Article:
average_human
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Hi, I have been given a 16 mark exam question to do: 'There was little progress in medicine in Britain during the Renaissance period.' (1500-1700). How far do you agree? Explain your answer. You may use the following in your answer: The work of Harvey, bloodletting and purging.

I don't know how many paragraphs I should do (we've been told to do an agree, disagree and a conclusion) and whether I should do an introduction. Could anyone help?
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Oluwatoniloba18
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Hi,

When I was doing GCSE, (feels like a long time ago! ), for 16 markers , my teacher would tell us to write at least 3 paragraphs (maybe 4 if you have time), and write them on each factor. So for example, in your answer you could talk about the refusal of the Church to move on from the writings of Galen, even though Versalius had proven him wrong on the structure of the human jawbone and the circulatory system. You could also mention if you want about how although Pare managed to find a different way to treat gunshot wounds instead of pouring hot oil, the problem of infection and bloodloss during medieval surgery hadn't been solved during the Renaissance due to a lack of knowledge about germs, hence the little progress of medicine during the Renaissance period.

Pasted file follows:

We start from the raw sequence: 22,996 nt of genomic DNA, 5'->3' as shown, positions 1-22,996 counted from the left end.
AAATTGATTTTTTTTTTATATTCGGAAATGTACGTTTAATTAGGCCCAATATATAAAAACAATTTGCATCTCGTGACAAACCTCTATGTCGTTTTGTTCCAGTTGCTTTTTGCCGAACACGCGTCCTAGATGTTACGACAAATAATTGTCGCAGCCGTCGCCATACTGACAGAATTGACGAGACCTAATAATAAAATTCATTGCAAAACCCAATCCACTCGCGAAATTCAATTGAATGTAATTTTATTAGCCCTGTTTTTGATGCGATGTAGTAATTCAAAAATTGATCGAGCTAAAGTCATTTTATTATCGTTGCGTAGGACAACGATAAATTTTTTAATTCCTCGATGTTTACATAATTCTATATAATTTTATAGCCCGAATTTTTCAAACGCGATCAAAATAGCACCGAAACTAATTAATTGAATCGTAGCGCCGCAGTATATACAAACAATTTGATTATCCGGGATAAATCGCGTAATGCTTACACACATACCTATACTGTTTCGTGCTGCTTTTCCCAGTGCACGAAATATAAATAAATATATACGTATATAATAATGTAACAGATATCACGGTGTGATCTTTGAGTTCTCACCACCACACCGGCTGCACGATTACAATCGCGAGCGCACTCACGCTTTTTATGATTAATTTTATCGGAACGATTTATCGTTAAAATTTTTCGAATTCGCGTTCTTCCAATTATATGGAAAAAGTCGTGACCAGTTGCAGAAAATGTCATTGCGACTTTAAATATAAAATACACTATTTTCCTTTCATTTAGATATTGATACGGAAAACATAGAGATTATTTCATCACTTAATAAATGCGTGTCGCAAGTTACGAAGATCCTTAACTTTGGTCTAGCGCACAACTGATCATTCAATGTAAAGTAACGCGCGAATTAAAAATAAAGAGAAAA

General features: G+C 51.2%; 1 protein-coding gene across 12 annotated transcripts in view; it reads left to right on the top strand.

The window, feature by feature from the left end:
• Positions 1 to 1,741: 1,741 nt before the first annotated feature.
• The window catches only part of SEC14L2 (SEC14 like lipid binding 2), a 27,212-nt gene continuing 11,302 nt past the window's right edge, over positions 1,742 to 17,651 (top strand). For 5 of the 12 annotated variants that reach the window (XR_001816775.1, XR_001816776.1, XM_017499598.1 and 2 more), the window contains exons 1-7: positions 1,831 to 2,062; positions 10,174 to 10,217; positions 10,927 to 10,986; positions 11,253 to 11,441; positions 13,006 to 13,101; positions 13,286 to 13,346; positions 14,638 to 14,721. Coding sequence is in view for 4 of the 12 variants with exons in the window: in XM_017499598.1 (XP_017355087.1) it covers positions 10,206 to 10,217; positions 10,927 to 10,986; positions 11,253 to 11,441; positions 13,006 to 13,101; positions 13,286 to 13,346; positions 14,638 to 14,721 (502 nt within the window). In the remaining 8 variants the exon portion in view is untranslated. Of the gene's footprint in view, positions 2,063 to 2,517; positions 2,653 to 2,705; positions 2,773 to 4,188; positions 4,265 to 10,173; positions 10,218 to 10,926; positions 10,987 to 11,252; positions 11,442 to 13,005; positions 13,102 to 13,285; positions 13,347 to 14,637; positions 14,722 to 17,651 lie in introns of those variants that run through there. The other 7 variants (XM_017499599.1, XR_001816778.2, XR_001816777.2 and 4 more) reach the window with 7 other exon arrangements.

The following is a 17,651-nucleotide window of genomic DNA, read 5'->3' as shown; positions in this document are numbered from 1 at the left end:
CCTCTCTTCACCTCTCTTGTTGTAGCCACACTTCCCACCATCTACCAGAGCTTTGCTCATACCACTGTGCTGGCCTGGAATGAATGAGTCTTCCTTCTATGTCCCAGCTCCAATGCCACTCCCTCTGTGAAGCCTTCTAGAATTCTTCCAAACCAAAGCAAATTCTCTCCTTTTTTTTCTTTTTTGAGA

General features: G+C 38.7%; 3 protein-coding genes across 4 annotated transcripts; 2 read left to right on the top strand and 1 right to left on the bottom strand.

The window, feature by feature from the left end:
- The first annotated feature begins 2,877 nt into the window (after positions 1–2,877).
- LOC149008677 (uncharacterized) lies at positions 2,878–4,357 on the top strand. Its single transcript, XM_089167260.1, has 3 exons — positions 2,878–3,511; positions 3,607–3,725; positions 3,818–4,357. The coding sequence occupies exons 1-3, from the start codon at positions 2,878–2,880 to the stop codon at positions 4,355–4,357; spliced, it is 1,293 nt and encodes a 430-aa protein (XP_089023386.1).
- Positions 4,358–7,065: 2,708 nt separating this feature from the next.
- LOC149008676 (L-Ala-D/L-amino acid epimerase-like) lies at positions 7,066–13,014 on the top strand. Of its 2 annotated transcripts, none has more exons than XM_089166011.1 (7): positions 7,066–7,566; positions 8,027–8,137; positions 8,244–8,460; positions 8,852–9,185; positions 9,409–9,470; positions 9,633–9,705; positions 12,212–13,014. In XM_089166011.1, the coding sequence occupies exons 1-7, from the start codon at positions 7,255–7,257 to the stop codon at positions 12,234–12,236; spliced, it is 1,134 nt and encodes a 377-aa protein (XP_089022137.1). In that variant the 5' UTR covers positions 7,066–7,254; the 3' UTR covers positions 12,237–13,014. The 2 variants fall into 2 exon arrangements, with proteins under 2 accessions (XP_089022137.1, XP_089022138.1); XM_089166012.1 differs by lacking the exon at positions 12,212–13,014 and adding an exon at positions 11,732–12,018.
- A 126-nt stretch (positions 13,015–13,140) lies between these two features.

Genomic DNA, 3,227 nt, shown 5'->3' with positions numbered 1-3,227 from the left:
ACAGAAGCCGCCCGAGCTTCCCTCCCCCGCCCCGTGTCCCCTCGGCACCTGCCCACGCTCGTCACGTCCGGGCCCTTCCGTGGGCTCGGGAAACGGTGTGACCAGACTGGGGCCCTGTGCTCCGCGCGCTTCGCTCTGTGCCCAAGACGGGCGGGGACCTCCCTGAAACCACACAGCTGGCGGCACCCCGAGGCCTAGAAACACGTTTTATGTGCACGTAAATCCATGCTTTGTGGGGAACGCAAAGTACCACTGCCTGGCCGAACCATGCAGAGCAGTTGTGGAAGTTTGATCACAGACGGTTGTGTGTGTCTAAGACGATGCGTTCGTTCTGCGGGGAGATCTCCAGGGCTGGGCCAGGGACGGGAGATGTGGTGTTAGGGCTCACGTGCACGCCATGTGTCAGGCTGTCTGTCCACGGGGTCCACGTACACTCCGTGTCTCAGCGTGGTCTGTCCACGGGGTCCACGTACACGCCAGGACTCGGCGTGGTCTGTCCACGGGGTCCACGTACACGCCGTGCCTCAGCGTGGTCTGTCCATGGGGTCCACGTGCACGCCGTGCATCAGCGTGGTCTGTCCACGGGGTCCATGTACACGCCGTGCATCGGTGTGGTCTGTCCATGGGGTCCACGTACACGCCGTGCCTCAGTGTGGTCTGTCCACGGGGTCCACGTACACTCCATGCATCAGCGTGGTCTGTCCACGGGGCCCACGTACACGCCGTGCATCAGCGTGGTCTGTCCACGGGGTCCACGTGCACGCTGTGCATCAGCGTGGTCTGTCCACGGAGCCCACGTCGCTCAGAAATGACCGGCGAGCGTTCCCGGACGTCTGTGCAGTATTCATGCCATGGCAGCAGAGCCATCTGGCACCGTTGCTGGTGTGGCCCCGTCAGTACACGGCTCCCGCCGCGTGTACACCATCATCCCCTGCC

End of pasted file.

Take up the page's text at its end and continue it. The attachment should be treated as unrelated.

I hope this helps,
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average_human
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Thanks. Do I need to do an introduction? Also, say if I agreed with it, should I 2 paragraphs agreeing and 1 disagreeing to make my argument stronger?
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Oluwatoniloba18
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(Original post by average_human)
Thanks. Do I need to do an introduction? Also, say if I agreed with it, should I 2 paragraphs agreeing and 1 disagreeing to make my argument stronger?
Yes, you would need a short introduction, maybe saying for example: "During the Renaissance period, there was relative progress in medical discovery in the areas of X, Y and Z. However, the progress of medicine in these areas were limited due to (mention your factors, eg. Religion), and it can be said that overall, there was a lack of progress in medicine during the Renaissance period."

Also, when writing your paragraphs, you shouldn't do two paragraphs agreeing and one disagreeing. Rather, within each paragraph, have like a counter argument to your side of the argument, but then give an overall judgement in which you state why your point of view is stronger, eg. "However, some would argue" or "Although some would argue that X, Y and Z, it cannot be disputed that..." and then you say why and say that overall, there was a lack of progress.